TIP 660: Use signed types for lengths and indices

Bounty program for improvements to Tcl and certain Tcl packages.
Author:		Ashok P. Nadkarni <[email protected]>
State:		Final
Type:		Project
Vote:		Done
Created:	30-03-2023
Tcl-Version:	8.7
Tcl-Branch:	tip-660
Vote-Summary:	Accepted 9/0/0
Votes-For:	SL, BG, DF, KK, MC, KW, JD, FV, AK
Votes-Against:	none
Votes-Present:	none


Tcl 8.x used the signed int type for indexing and lengths both internally as well as in the public API. This was changed for 9.0, primarily via TIP 494, to the unsigned integer type size_t, typedef'ed as Tcl_Size.

This TIP proposes changing the Tcl_Size type to ptrdiff_t for Tcl 9. For practical purposes, this provides the same width but as a signed integer type. For Tcl 8.7, where Tcl_Size is already typedef'ed as int, there is no change. It is targeted in this TIP only because of the addition of a new exported stubs function Tcl_GetSizeIntFromObj and a #define TCL_SIZE_MAX.


TL;DR Changing signed types to unsigned will impose a significant burden on extension writers porting extensions to 9.0 for no tangible benefit. This additional work is independent of the changes required for 32->64 bit migration. Furthermore, adopting unsigned integers for indices in the Tcl core necessitates some "unusual" coding patterns that are susceptible to errors and will be a continuous source of bugs even within the Tcl core.

Given that TIP 494 has already been passed, there need to be significant reasons for reverting to the use of a signed type. These are summarized here with detailed examples given in the Discussions section.

First, from a C language perspective, (paraphrasing Nathan from the chat) indexing into arrays is tightly coupled to pointer arithmetic which in turn requires the integer type representing pointer differences to follow the semantics of the ptrdiff_t type. The size_t type, being unsigned, does not meet this criteria. Further, compilers do not guarantee correct operation of pointer arithmetic on allocations greater than PTRDIFF_MAX bytes. See C++ standard, C standard, this blog, gcc ticket for more. So in a nutshell, proper handling of allocations that do not fit in ptrdiff_t is problematic.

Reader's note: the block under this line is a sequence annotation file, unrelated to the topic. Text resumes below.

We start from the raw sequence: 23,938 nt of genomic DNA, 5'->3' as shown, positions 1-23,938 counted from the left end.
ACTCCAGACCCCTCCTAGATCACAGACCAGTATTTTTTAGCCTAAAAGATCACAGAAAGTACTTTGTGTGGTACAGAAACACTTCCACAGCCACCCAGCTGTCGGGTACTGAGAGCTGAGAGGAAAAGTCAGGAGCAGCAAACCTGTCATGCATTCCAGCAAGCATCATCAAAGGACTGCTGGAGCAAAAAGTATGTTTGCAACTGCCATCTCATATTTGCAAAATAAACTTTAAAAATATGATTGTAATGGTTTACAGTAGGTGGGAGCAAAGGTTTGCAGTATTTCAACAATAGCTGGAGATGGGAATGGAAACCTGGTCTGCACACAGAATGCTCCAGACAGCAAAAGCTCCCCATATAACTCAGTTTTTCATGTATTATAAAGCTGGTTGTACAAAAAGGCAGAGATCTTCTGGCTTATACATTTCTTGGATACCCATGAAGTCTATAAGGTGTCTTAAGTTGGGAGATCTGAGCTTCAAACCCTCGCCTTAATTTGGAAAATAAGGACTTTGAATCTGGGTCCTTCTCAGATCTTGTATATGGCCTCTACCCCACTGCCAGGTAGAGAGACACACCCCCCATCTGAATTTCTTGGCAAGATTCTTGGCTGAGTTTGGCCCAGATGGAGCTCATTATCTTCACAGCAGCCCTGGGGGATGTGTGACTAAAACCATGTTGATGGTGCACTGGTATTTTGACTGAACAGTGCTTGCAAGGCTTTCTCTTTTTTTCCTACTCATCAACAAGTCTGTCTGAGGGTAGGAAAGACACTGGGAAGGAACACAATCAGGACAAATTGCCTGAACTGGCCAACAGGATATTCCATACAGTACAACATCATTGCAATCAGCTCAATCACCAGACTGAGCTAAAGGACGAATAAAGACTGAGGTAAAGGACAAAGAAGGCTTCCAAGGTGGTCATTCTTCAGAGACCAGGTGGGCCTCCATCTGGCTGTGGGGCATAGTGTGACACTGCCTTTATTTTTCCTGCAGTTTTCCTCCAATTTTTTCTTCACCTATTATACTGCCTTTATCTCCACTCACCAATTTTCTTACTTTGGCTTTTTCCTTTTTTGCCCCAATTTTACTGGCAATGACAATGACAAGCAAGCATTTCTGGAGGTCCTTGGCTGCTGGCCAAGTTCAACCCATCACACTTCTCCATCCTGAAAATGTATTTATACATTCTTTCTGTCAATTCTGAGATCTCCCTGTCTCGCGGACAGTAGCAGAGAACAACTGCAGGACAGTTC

Second, even if the above were not the case, changing a variable's type from signed to unsigned in any code base requires careful inspection of not just the variable's use in the Tcl API but practically every single location where the variable is referenced. This includes arithmetic operations, comparisons, iterations, and even I/O. Concrete examples are given in a later section. Even worse, the compiler will not warn about most of these. The Tcl core itself is an example of the extent of changes required and manifested bugs point to the ease with which these can be overlooked despite the utmost discipline and care that has been taken. As an extension, the changes made to Tk are further evidence of the porting effort entailed by the use of unsigned indices in Tcl 9.

The question also has to be asked as to what one might lose by reverting from size_t back to a signed type like ptrdiff_t. The change to the use of size_t in lieu of int was made to permit indices and lengths beyond the int range, particularly on 64-bit platforms. However, TIP 494 does not state the motivation for change from a signed type to an unsigned type. Based on discussion, it appears that it was at least partly motivated that an unsigned type expands the possible range from 2**31 to 2**32 or 2**63 to 2**64.

This is a false benefit for multiple reasons:

Any single one of the above reasons precludes any potential benefit of the expanded range of size_t compared to ptrdiff_t. We thus have a situation where significant effort has to be expended, now and in the future, dealing with unsigned index values for no concrete benefit whatsoever.

This TIP is intended to remedy this situation.


The Tcl_Size typedef will be changed from size_t to ptrdiff_t.

The TCL_SIZE_MAX preprocessor constant is defined to hold the maximum value for a Tcl_Size.

The TCL_SIZE_MODIFIER preprocessor constant is defined to hold the printf family width specifier appropriate for values of type Tcl_Size. (This is similar to existing TCL_LL_MODIFIER, TCL_Z_MODIFIER etc.)

All parameters to public API's that pertain to indices and lengths will be changed to Tcl_Size if they are not so already (most are). Internal API's are not generally specified in TIP's but as a point of information, the same applies there.

As an exception to the above, any parameters that were specified as size_t in Tcl 8.x API's will remain so.

Functions that accepted negative lengths or indices (for example to indicate nul termination) will revert to their 8.x compatible behavior instead of only accepting -1 as a special value.

A new function is exported with the following signature

int Tcl_GetSizeIntFromObj(Tcl_Interp *interp, Tcl_Obj *objPtr, Tcl_Size *sizePtr);

to extract a Tcl_Size value from a Tc_Obj. This is analogous to the Tcl_GetIntFromObj and Tcl_GetWideIntFromObj.


Implementation for Tcl 9 is in branch tip-660 and builds with no errors or test failures. Implementation for Tcl 8.7 is branch tip-660-tcl8 which simply exports Tcl_GetSizeIntFromObj.


ChatGPT says

Overall, changing a signed type to unsigned in C can have significant ramifications for your program, and it's important to carefully consider the implications before making the change.

Surely no one needs further convincing having heard from ChatGPT :-) but nevertheless below are specific examples of the kind of additional burden on developers precipitated by the change to unsigned types.